LiteratureTeraoka, M., Hoffman, K., Heartney, E., Bing, A., & Clark, C. (2012), Ascending chaos: The art of Masami Teraoka 1966-2006, San Francisco, Calif: Chronicle Books LLC, illustrated
Is this a Japanese antiquity, a centuries old scroll painting? It certainly has all the hallmarks of one but on closer inspection, there are surreal and contemporary aspects such as the tissues symbolizing sexual desire. In fact, this is a work by Japanese American artist Masami Teraoka.
Born in Onomichi in Hiroshima Prefecture, Teraoka studied at what is now Otis College of Art and Design in Los Angeles. His works are inspired by Japanese Ukiyo-e woodcut prints. However, Teraoaka infuses the style and techniques of the traditional art with American Pop Art. The mass-produced nature of Japanese woodcut prints alligns with the obsession with mass production and consumption of Pop Art. Additionally, Ukiyo, meaning “the floating world” in Edo period Japan reflected the transitory nature of Kabuki theater and pleasure houses. This transitory sense of consumerism and pleasure was also evoked in the works by Pop Artists. Teraoka’s works are a collision of two cultures and histories of art finding affinities through similar themes.
Teraoka’s pieces blend humor and social commentary. He has often touched upon subjects as diverse and urgent as the AIDs crises, consumerism, the attacks on September 11th, and more. Teraoka notes of his own work, “Integrating reality with fantasy, humor with commentary, and history with the present became my challenge.”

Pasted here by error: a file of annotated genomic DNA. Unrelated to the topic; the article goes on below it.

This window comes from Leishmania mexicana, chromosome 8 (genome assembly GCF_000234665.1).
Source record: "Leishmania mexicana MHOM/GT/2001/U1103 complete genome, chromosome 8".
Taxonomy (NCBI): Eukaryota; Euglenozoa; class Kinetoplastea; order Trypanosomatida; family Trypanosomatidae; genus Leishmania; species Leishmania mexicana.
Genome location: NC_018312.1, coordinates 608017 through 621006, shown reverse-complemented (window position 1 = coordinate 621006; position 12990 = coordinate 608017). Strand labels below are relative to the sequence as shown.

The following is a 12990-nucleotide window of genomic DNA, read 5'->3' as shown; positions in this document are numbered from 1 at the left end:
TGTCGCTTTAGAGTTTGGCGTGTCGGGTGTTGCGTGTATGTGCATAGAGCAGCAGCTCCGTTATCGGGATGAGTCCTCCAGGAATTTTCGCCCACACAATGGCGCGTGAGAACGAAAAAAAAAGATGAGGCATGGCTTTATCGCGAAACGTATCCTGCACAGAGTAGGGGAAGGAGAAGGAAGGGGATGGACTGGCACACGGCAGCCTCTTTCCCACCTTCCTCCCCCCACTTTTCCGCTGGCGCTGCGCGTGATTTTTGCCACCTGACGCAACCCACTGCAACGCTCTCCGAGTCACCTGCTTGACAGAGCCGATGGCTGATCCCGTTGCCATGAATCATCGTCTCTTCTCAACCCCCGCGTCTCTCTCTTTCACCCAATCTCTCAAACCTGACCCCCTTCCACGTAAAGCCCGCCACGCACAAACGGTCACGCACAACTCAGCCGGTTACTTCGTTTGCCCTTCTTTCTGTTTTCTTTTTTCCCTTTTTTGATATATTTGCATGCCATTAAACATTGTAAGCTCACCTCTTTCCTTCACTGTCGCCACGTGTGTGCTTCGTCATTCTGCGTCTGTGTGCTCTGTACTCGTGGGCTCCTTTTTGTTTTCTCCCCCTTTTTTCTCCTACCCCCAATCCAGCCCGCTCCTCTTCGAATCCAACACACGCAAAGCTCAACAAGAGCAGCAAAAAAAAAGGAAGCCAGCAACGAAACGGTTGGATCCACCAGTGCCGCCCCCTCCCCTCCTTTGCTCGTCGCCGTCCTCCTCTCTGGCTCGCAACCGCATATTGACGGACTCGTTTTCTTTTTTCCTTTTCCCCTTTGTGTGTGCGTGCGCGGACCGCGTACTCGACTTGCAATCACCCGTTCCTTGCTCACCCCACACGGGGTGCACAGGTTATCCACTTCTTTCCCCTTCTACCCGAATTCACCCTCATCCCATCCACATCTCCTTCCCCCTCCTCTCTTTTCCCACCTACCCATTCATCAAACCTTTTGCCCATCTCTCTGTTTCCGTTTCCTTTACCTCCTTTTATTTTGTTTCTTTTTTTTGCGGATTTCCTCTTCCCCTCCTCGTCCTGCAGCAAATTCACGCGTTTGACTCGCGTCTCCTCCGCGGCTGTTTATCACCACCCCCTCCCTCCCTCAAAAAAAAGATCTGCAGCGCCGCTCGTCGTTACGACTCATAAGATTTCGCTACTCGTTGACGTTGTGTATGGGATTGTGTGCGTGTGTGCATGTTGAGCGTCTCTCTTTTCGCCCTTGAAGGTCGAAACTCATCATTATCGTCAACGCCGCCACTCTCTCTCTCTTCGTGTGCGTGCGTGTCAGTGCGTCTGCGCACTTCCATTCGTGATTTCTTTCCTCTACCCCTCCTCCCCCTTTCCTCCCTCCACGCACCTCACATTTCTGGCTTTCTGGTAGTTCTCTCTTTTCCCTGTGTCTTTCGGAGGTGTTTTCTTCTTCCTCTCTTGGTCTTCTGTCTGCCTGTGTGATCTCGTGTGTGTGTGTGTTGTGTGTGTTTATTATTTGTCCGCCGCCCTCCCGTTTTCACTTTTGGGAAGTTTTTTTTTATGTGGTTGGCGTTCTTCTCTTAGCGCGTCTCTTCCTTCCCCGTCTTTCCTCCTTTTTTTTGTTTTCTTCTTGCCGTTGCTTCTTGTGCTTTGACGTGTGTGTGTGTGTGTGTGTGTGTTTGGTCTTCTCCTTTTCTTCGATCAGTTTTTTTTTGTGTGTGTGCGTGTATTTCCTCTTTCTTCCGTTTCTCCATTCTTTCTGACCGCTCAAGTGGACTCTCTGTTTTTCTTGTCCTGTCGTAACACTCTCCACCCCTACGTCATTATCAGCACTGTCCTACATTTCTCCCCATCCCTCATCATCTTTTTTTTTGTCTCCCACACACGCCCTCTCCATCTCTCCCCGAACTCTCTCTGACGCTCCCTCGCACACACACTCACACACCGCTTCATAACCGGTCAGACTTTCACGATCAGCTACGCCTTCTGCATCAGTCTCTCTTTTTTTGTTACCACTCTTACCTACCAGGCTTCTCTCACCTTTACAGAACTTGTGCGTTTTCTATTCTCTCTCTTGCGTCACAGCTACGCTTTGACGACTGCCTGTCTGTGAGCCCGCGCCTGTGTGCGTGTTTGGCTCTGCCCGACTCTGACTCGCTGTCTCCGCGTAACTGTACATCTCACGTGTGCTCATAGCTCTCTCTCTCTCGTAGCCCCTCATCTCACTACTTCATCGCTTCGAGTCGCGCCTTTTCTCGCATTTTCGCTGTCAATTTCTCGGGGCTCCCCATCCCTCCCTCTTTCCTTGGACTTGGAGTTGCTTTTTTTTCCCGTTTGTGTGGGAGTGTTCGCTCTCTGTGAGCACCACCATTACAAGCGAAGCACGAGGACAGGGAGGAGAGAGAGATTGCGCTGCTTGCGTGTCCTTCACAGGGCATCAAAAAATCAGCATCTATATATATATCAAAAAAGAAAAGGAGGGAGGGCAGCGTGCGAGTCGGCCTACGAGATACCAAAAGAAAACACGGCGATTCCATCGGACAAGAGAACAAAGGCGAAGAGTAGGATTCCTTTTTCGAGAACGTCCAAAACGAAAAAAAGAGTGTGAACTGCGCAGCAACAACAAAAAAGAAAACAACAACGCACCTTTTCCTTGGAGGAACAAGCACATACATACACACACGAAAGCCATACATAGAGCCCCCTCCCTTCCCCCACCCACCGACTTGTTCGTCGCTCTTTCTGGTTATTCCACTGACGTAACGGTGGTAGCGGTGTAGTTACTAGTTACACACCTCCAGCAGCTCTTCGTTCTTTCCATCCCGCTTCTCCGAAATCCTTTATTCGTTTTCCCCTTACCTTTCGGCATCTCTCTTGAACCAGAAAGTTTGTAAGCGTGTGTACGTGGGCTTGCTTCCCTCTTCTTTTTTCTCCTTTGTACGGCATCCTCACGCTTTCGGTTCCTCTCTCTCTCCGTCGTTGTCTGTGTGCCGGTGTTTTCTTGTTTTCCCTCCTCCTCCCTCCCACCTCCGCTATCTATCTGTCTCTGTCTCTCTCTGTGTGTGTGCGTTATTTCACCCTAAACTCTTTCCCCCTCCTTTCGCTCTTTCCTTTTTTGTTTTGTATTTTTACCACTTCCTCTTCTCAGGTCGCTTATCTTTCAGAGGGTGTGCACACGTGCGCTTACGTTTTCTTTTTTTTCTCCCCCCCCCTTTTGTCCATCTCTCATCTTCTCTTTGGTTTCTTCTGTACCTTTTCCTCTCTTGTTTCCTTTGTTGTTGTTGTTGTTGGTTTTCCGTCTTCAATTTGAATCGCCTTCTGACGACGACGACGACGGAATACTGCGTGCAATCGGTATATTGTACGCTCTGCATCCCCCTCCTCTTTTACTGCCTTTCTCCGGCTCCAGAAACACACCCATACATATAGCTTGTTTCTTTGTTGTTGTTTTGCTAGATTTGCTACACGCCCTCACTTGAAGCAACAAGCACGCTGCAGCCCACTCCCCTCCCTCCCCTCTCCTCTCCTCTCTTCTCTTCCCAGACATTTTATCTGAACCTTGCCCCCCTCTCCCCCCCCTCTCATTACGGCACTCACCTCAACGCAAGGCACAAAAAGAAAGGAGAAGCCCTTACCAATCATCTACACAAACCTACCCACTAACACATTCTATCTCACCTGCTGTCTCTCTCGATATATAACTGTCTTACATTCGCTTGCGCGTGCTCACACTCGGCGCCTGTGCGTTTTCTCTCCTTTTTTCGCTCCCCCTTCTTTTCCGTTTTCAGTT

What is particularly special about this work is that it takes the form of a scroll painting. The tradition of scroll painting reaches back centuries in China where it was then introduced to Japan as a way to spread Buddhism. Hanging scroll paintings have been a central focus of art in China and Japan, a vehicle for a diverse range of artistic expression – visual translations of poetry, meditations on life and death, collaborations between friends – and for a variety of reasons – simple interior decorations, tokens of special relationships, even erotica. The earliest extant erotic scroll in Japan dates back to 1321.
Nevertheless, Teraoka’s piece is not just an emulation or even a simple parody. It is a layered investigation into cultural identity and social issues. The artist seems to resist the call for cultural assimilation, a defiant stance of multiculturalism that is both nuanced and boisterous. It is important to note that this adherence to Japanese identity, particularly in the 1980s, was in the face of a supposed “Yellow Peril” in which American anger turned against Japan’s imagined encroachment into the US’s economy. The blue hue around her eyes and digits suggest a ghost; certain pieces of sushi are ambiguous – is that lovely slice of sushi or a condom in a wrapper? Even the semblance to woodcut prints is a deception. This is a carefully created watercolor, a unique work that blends the absurd with the beautiful, the humorous with the serious.
Works by Teraoka can be found in the Tate Modern, the Metropolitan Museum of Art, the San Francisco Museum of Modern Art, the Smithsonian, the Los Angeles County Museum of Art, the Walker Art Center, and more.